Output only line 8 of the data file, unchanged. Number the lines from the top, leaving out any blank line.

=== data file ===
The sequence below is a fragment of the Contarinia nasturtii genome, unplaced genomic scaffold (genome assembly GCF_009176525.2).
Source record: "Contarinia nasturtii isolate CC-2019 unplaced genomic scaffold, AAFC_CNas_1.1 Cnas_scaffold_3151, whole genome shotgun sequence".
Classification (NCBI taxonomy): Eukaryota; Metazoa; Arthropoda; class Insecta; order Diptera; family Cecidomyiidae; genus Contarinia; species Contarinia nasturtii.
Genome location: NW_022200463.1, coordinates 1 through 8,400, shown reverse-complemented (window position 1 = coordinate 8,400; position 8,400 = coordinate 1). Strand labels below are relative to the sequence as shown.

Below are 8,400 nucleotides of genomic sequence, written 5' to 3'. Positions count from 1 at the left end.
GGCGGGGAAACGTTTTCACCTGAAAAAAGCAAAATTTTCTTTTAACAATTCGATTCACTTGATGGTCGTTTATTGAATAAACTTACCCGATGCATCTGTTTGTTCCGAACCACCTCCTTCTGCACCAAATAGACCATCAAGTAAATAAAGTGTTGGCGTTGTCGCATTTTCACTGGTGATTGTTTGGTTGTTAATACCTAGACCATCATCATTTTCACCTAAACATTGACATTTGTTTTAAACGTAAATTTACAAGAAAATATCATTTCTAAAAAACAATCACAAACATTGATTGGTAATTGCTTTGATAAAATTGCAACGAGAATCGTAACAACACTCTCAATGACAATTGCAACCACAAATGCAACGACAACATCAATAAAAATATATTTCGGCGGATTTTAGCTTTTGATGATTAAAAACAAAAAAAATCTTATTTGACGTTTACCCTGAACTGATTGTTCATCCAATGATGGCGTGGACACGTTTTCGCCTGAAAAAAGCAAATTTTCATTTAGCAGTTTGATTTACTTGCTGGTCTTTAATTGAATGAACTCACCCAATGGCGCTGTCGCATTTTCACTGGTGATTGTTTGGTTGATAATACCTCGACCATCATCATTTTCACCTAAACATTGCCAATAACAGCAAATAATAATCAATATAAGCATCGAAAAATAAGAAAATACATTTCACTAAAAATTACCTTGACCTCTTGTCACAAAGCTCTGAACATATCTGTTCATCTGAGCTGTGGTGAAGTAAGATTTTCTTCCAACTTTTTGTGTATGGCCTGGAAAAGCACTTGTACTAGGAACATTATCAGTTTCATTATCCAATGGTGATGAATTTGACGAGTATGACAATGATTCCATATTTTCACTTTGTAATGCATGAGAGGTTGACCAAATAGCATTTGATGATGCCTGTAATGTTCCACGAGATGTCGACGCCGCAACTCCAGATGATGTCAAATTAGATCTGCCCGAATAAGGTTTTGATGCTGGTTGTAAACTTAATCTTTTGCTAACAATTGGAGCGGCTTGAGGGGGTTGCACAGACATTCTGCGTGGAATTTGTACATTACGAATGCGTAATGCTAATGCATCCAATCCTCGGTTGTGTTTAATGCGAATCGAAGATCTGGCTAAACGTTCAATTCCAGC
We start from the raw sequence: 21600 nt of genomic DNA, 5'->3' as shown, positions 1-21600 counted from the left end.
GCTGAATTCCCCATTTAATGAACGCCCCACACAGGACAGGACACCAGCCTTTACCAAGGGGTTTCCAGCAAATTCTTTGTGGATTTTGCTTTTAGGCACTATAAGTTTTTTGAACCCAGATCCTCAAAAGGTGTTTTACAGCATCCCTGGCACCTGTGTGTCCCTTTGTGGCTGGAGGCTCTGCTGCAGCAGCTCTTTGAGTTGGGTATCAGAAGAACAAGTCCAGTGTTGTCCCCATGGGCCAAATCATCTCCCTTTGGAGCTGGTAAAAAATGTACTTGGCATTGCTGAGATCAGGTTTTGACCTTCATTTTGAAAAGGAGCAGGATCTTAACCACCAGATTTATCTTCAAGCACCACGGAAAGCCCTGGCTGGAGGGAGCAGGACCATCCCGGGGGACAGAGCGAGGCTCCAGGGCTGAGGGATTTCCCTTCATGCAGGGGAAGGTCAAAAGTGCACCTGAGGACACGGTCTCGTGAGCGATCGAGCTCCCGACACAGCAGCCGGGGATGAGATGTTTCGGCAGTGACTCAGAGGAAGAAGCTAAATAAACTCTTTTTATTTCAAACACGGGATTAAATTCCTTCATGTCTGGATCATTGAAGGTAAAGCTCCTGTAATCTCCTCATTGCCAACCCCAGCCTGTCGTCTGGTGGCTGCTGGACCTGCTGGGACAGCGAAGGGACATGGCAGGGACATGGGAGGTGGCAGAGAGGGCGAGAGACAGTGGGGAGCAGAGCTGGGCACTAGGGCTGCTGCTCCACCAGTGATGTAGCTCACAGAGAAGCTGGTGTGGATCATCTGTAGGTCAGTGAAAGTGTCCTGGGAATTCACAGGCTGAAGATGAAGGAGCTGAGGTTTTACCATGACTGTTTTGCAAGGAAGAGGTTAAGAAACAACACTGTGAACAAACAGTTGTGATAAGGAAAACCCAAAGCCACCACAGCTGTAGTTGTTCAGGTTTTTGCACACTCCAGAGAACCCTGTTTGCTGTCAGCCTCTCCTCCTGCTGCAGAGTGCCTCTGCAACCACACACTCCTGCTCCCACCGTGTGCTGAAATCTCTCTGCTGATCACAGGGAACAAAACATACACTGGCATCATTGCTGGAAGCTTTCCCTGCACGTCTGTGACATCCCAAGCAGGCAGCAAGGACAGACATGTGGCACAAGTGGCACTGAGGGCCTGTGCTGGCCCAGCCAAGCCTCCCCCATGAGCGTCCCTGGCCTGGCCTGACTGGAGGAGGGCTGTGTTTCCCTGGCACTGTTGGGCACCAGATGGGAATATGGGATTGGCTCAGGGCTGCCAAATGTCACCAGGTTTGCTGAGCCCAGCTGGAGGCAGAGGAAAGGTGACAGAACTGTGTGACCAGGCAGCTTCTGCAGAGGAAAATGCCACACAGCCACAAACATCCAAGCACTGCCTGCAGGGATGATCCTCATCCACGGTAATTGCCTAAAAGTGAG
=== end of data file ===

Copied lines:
GCTGAATTCCCCATTTAATGAACGCCCCACACAGGACAGGACACCAGCCTTTACCAAGGGGTTTCCAGCAAATTCTTTGTGGATTTTGCTTTTAGGCACTATAAGTTTTTTGAACCCAGATCCTCAAAAGGTGTTTTACAGCATCCCTGGCACCTGTGTGTCCCTTTGTGGCTGGAGGCTCTGCTGCAGCAGCTCTTTGAGTTGGGTATCAGAAGAACAAGTCCAGTGTTGTCCCCATGGGCCAAATCATCTCCCTTTGGAGCTGGTAAAAAATGTACTTGGCATTGCTGAGATCAGGTTTTGACCTTCATTTTGAAAAGGAGCAGGATCTTAACCACCAGATTTATCTTCAAGCACCACGGAAAGCCCTGGCTGGAGGGAGCAGGACCATCCCGGGGGACAGAGCGAGGCTCCAGGGCTGAGGGATTTCCCTTCATGCAGGGGAAGGTCAAAAGTGCACCTGAGGACACGGTCTCGTGAGCGATCGAGCTCCCGACACAGCAGCCGGGGATGAGATGTTTCGGCAGTGACTCAGAGGAAGAAGCTAAATAAACTCTTTTTATTTCAAACACGGGATTAAATTCCTTCATGTCTGGATCATTGAAGGTAAAGCTCCTGTAATCTCCTCATTGCCAACCCCAGCCTGTCGTCTGGTGGCTGCTGGACCTGCTGGGACAGCGAAGGGACATGGCAGGGACATGGGAGGTGGCAGAGAGGGCGAGAGACAGTGGGGAGCAGAGCTGGGCACTAGGGCTGCTGCTCCACCAGTGATGTAGCTCACAGAGAAGCTGGTGTGGATCATCTGTAGGTCAGTGAAAGTGTCCTGGGAATTCACAGGCTGAAGATGAAGGAGCTGAGGTTTTACCATGACTGTTTTGCAAGGAAGAGGTTAAGAAACAACACTGTGAACAAACAGTTGTGATAAGGAAAACCCAAAGCCACCACAGCTGTAGTTGTTCAGGTTTTTGCACACTCCAGAGAACCCTGTTTGCTGTCAGCCTCTCCTCCTGCTGCAGAGTGCCTCTGCAACCACACACTCCTGCTCCCACCGTGTGCTGAAATCTCTCTGCTGATCACAGGGAACAAAACATACACTGGCATCATTGCTGGAAGCTTTCCCTGCACGTCTGTGACATCCCAAGCAGGCAGCAAGGACAGACATGTGGCACAAGTGGCACTGAGGGCCTGTGCTGGCCCAGCCAAGCCTCCCCCATGAGCGTCCCTGGCCTGGCCTGACTGGAGGAGGGCTGTGTTTCCCTGGCACTGTTGGGCACCAGATGGGAATATGGGATTGGCTCAGGGCTGCCAAATGTCACCAGGTTTGCTGAGCCCAGCTGGAGGCAGAGGAAAGGTGACAGAACTGTGTGACCAGGCAGCTTCTGCAGAGGAAAATGCCACACAGCCACAAACATCCAAGCACTGCCTGCAGGGATGATCCTCATCCACGGTAATTGCCTAAAAGTGAG